Allan Gurganus, author of Oldest Living Confederate Widow Tells All, delivered a eulogy for his colleague Reynolds Price at the American Academy of Arts and Letters in New York City on April 7, 2011. Price, the James B. Duke Professor of English at Duke, his alma mater passed away January 20. This is the text of Gurganus’ speech.
Eulogy for Reynolds Price
Storytelling aloud, doing all the accents—(while incidentally saving some young academic couple’s first dinner party) —Reynolds Price embodied a narrative force, a charm unmet before and never likely again.
If his prose came clear and conversational, his conversation could be opulent, allusive. Author of thirty seven books in all known genres, his every observation brought its own character witness: I mean Reynolds’ God-like James Mason bass-baritone. (If that voice told you how one afternoon in Rome in 1963 while Richard Burton was in another room, Liz Taylor sort of put the moves on beautiful boy Reynolds, the sheer timbre of telling made you feel an infidel for doubting.)
Reynolds was fluent in Aramaic, at ease in ancient Greek. And he was rightly proud of his North Carolina memory. Once asked to talk about his first-grade class—Reynolds smiled, “Left to right or right to left?”
His choicest stories, breathed and written, leapt as a birthright from his rural Warren County. Reynolds’ novels benefit from his having memorized all the parables of Christ. Price’s own prose sounds a sweet clear certainty we hear in ‘The Book of Ruth’. Like that work, his fiction typically considers worthy people, secure only in family ties, tested by death or poverty, folks who, thanks to memory then forgiveness, somehow endure.
Reynolds Price could be a very funny man. His humor was insinuating, cracked, and at peace with the human body. Since the books he loved most were the Bible and “Paradise Lost”—from those he’d founded a Christian notion that all of us have fallen but some, have visibly slipped, if not lower than others, then a bit more volitionally, strategically. And these become the storytellers, the feelers, the first-rate first-grade rememberers. Reynolds was all of these combined. Juggling gifts, he was like Isaac Newton tossing all the apples back up.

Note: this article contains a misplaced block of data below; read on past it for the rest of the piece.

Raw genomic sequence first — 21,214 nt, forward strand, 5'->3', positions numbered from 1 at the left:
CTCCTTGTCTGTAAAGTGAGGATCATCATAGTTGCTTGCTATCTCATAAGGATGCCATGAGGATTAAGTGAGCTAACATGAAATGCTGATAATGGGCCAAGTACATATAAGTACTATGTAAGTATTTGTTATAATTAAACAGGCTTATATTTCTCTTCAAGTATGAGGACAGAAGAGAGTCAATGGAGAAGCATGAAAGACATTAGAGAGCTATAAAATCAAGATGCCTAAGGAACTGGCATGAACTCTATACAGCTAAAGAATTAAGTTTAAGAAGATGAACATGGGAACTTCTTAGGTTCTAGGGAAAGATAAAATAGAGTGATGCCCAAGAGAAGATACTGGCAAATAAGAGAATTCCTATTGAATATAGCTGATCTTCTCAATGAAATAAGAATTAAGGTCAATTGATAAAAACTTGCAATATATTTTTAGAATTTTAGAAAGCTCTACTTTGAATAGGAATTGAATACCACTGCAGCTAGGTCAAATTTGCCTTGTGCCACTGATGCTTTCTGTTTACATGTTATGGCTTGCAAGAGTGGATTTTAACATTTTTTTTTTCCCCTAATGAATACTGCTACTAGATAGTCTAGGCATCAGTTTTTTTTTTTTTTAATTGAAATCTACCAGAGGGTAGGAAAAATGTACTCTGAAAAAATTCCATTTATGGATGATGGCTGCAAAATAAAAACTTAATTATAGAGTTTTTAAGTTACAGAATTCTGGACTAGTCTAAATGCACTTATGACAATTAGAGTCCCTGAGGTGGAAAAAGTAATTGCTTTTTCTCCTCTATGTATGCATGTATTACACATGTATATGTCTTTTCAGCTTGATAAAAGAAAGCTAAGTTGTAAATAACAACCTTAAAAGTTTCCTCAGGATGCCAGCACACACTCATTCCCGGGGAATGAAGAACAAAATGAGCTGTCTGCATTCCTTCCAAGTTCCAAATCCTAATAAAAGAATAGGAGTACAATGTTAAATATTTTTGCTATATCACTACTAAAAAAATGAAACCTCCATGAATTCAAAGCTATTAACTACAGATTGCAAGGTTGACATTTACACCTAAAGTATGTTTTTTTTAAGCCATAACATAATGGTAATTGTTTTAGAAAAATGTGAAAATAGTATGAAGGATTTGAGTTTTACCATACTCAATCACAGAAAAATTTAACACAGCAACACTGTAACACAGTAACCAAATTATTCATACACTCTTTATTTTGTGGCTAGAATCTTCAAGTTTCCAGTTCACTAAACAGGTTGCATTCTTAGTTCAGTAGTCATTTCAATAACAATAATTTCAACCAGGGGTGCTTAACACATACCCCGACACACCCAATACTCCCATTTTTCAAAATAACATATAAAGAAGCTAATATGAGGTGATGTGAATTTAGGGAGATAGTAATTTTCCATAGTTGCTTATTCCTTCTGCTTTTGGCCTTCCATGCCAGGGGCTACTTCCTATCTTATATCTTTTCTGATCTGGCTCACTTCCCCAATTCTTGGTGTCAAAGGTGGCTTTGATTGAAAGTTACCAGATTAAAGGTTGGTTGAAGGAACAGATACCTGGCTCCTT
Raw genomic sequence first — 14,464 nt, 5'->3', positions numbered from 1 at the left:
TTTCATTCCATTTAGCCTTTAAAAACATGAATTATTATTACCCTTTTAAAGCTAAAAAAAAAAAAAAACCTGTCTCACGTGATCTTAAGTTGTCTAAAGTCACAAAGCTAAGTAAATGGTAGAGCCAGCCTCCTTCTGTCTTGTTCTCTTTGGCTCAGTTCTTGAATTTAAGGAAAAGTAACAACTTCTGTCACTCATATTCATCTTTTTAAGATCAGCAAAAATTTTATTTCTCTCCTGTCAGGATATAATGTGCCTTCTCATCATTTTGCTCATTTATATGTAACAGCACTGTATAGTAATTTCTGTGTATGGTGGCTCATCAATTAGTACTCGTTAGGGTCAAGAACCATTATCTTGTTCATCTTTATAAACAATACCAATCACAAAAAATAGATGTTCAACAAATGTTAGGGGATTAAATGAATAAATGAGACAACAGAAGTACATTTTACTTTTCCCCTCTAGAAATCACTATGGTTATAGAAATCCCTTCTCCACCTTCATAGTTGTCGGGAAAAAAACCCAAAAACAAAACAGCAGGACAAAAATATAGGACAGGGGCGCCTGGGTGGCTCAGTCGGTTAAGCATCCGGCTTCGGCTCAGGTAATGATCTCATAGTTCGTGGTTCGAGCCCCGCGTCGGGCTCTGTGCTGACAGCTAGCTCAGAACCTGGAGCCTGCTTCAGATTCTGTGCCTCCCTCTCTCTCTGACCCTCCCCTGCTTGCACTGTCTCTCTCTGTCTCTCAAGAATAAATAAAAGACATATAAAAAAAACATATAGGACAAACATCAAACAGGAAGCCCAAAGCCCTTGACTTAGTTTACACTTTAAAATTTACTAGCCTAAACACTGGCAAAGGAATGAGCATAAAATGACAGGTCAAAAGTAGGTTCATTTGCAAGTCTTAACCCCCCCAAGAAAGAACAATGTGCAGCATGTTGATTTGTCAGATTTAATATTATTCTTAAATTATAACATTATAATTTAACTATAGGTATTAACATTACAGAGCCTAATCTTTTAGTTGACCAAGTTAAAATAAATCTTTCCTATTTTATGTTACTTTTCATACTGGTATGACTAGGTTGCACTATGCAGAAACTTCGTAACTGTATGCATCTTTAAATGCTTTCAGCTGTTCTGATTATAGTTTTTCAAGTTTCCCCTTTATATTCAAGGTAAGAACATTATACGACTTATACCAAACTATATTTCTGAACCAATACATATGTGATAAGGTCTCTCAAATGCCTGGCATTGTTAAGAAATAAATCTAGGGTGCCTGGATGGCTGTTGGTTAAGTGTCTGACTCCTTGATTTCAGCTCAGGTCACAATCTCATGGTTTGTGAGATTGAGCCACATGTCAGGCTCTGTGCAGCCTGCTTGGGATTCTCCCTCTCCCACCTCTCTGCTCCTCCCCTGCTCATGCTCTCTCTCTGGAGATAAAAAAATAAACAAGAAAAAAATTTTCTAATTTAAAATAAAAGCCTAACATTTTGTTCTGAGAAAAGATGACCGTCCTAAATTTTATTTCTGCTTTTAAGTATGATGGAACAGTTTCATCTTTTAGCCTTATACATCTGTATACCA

The worst year of the Depression was 1933, when Reynolds Price appeared in Macon, North Carolina. He remained an only child till his brother Bill, the distinguished historian, arrived less than a decade later. But Reynolds remained for that time the single kid among a bevy of great-aunts and grandparents, folks ready to adore and get him talking. He complied. In early photographs he shines like some MGM feature-player. A dark-eyed pretty child, he opened into the comic intelligence that forever lit his family’s home. He’d been born a prodigy. For all that Existence first granted him—then later seemed, via poor health, to withdraw—Reynolds Price remained precocious a full seventy-seven years.
Duke University saw his brilliance at eighteen and took him unto itself. After a Rhodes scholarship, and acquaintance with Auden and Spender, the prodigal returned to publish at age twenty nine, “A Long and Happy Life.” It is still my candidate for best novel by the youngest person. A short parlous tale of happy people, it loves its young characters into being then absolves them of crimes their own loves require. Most novelists don’t emerge till after forty, after realizing their own mortality by enduring at least three divorces, after delivering too many eulogies of friends.